The term “market potential” in B2B industry jargon refers to the total revenue that industry has the capability of generating according to region, company size (sales), and sector type. 

The formula for market potential is $N. P(x) where N – number of seats available in the company x- expected share per seat.

The formula for B2B SM market potential is $N(P*q)/Q, but this can’t be solved when you have unknowns in one of the fractions. If this happens, you’ll need to do some algebra or use a graphing calculator to solve the equation.

In plain English, isn’t what’s being calculated here? You’re trying to figure how much money can potentially be made with Q units of product sold at P dollars per unit.

Which Market Is Bigger B2B or B2C?

Marketing is a science, and it’s essential to know the difference between B2B and B2C marketing. When you’re marketing your company, one of the most important questions you’ll need to answer is whether you’re targeting business-to-business (B2B) or business-to-consumer (B2C). 

The first thing that any marketer should do before starting a campaign is determine who they are trying to reach. Understanding this will help marketers create appropriate messages for their audience. 

For example, some things that may be relevant when targeting consumers might not be as important when targeting businesses.

It’s a question of an age-old debate. Which market is more significant, B2B or B2C? There are some clear winners in terms of revenue generated by marketers who sell products to businesses versus marketers selling directly to consumers. ACCORDING TO MCKINSEY & COMPANY, the B2B marketing sector generates $6 trillion in annual revenues while the consumer segment only generates $1 trillion annually, according to McKinsey & Company.

In terms of the entire market, the B2B market is larger than the B2C market. 

Business-to-business (B2B) market makes up a significant portion of the global economy, with an estimated GDP contribution of $15.7 trillion as compared to the business-to-consumer (B2C) markets which only make up about 1/3 of that amount at $5.1 trillion, or 32% bigger in size in terms of Gross Domestic Product contribution across all countries worldwide.

What Is The Difference Between Market Share And Market Size?

Market share refers to how many units of a product are sold about other products. It’s calculated by dividing the number of units sold for a given period by total sales during that time.

On the other hand, market size is calculated by multiplying unit volume (not revenue) with its price per unit. This gives you an idea of just how much money could be made if all teams were purchased at their respective prices. 

For example, one company might have a 10% market share and $1 million in annual sales while another has a 20% market share but only $500K in annual sales because it sells its items twice as much as the first company does.

To know market share and market size for individual companies, we have to look at their respective market share or personal market size. So, two identical car companies would have two completely different sizes in any given year because each company is in another place regarding its competition and its customers.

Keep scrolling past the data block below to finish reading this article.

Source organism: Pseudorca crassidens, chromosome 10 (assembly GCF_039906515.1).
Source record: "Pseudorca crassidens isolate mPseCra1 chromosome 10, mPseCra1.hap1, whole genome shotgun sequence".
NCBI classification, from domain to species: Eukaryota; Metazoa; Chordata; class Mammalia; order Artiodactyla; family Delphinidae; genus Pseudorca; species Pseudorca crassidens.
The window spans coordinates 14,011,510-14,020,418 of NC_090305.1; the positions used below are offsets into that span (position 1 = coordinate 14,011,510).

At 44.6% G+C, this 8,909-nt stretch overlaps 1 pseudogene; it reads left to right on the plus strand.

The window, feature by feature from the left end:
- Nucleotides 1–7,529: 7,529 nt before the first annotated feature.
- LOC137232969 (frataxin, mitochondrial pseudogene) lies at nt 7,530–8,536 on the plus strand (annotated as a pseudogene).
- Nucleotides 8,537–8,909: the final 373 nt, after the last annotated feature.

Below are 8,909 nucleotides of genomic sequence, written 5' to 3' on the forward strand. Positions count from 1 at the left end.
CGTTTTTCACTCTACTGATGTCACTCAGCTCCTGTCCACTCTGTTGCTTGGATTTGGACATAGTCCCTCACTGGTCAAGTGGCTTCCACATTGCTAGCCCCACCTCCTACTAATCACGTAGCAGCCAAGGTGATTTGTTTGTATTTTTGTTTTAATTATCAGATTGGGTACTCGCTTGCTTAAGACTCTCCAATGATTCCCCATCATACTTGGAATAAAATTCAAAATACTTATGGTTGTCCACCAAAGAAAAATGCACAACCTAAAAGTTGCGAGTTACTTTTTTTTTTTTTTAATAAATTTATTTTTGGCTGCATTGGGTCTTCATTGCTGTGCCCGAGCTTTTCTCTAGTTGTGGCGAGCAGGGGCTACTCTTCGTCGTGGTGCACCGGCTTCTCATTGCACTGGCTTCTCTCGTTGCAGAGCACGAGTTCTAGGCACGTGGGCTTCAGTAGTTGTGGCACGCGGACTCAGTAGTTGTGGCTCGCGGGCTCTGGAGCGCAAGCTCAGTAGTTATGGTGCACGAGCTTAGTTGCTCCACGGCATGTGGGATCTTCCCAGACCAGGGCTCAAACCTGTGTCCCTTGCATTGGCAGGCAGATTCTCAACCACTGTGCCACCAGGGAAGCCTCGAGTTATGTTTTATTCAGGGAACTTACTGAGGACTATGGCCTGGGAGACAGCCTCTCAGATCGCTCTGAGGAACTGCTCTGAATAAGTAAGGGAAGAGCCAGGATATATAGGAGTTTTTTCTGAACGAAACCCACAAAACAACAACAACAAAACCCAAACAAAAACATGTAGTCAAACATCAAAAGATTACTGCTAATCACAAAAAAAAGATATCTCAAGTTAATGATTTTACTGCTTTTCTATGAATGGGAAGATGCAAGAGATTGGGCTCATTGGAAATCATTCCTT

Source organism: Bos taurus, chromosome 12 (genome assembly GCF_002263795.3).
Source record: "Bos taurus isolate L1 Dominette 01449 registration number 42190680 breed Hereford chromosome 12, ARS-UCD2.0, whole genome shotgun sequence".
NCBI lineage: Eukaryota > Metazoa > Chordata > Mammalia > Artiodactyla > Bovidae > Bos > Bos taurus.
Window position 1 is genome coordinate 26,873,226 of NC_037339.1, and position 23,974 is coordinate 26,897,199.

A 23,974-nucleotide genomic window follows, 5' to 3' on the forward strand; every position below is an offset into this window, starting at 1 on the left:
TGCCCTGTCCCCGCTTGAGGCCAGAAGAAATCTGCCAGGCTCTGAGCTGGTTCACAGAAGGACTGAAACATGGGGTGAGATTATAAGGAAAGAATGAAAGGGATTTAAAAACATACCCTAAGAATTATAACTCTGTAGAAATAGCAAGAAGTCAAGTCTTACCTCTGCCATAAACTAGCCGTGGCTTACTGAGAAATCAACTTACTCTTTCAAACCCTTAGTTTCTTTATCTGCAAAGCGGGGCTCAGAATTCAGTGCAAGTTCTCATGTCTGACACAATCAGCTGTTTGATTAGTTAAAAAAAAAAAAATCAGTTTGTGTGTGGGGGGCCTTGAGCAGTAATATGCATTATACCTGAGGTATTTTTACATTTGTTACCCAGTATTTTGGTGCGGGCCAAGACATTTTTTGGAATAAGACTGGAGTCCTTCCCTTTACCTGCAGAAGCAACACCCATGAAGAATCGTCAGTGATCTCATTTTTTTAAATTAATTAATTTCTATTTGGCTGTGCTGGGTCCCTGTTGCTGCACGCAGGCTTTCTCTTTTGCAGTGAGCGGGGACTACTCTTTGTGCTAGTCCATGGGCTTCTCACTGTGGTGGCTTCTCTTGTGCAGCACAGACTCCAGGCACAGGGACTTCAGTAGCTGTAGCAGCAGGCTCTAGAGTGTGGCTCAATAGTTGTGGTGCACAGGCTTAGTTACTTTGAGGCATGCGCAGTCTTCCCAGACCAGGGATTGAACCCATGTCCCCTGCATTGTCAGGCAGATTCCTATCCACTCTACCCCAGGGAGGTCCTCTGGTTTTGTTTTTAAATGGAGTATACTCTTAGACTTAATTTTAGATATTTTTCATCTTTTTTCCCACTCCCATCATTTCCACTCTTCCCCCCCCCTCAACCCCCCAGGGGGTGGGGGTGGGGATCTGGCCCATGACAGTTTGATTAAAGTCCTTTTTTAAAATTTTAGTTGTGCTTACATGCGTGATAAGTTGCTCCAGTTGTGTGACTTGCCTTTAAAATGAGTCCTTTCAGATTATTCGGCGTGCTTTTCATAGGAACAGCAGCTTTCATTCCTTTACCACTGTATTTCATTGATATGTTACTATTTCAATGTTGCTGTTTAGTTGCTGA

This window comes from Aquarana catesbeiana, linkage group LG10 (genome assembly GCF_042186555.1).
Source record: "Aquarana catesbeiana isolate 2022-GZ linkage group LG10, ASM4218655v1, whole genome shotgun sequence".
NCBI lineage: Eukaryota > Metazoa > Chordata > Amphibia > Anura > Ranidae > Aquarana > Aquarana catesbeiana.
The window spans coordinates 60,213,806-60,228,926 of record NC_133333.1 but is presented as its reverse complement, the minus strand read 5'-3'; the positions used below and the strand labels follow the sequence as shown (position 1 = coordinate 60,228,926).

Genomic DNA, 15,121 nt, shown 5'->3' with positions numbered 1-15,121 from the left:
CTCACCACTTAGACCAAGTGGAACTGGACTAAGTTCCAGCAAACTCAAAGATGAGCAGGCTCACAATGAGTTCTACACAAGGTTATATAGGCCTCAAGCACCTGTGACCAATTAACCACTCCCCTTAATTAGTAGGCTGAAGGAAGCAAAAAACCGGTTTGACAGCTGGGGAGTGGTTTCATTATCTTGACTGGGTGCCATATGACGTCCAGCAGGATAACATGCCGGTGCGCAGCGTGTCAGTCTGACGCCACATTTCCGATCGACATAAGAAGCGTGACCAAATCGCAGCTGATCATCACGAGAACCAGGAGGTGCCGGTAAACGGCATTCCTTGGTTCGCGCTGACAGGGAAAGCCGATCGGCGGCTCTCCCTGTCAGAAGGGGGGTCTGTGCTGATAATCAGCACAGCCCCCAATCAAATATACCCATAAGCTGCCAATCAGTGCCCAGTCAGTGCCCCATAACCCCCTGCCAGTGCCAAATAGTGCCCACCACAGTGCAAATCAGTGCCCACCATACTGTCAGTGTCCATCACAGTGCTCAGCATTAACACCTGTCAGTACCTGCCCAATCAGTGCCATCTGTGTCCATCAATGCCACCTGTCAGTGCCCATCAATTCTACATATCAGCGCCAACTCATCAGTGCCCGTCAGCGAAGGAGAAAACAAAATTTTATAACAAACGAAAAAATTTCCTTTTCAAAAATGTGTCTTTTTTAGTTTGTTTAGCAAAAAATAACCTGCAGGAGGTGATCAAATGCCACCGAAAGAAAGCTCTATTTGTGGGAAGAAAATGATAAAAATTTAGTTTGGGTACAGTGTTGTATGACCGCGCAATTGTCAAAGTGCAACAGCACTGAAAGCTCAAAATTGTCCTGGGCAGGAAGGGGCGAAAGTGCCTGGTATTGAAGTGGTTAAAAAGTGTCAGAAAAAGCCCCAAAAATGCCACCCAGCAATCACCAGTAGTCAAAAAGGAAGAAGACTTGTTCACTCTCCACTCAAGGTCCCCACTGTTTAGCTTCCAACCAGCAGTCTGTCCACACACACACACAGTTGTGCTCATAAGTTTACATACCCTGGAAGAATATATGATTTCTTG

A possible answer could include these sentences: Market share doesn’t provide any information about the physical area. 

What Does It Mean To Scale A Startup?

Scaling a startup can mean different things to different people. For some, it’s about reaching the next level of growth, and for others, it means scaling their team and building out their infrastructure. 

But before you start thinking about how you’re going to scale your company, you have to make sure that your product is scalable in the first place because if it isn’t, then no matter what kind of growth hack or marketing strategy you use, nothing will work.

What does this mean? First off, when we talk about scalability, we’re talking not just about a single idea but rather the idea as applied across all customer segments or geographies – meaning that if anyone can do what these customers are doing with our product, then there is an opportunity for more significant investment to reach further. 

Some benefits of scaling a startup are increased firm income and productivity, an improved company culture through providing less uncertainty for employees, and a way to get people with similar interests together (clear some time for your activism).

However, there are downsides to scaling your startup, which boil down to the need for increased capital and responsibility with more employees.  

The fear of managing more prominent workers than before may have managers becoming strict, while others become so lax their workers never do anything.

In some cases, though, there are startups that grow so fast that they reach a saturation point for their product before they have time to scale out their organization into funding rounds or partnerships or anything like that.

How Fast Do Startups Scale?

Do you have a startup idea? Well, it’s time to get going. It might seem like so many needs to be done before launching your company, but the truth is that startups scale fast. With some creativity and hard work, you’ll soon find yourself building an empire! Let’s take a look at how quickly they can grow.

The first step in scaling your business is setting up your team. Depending on what kind of product or service you want to sell, this could mean hiring employees for different roles: marketing professionals, salespeople, customer service reps, etcetera.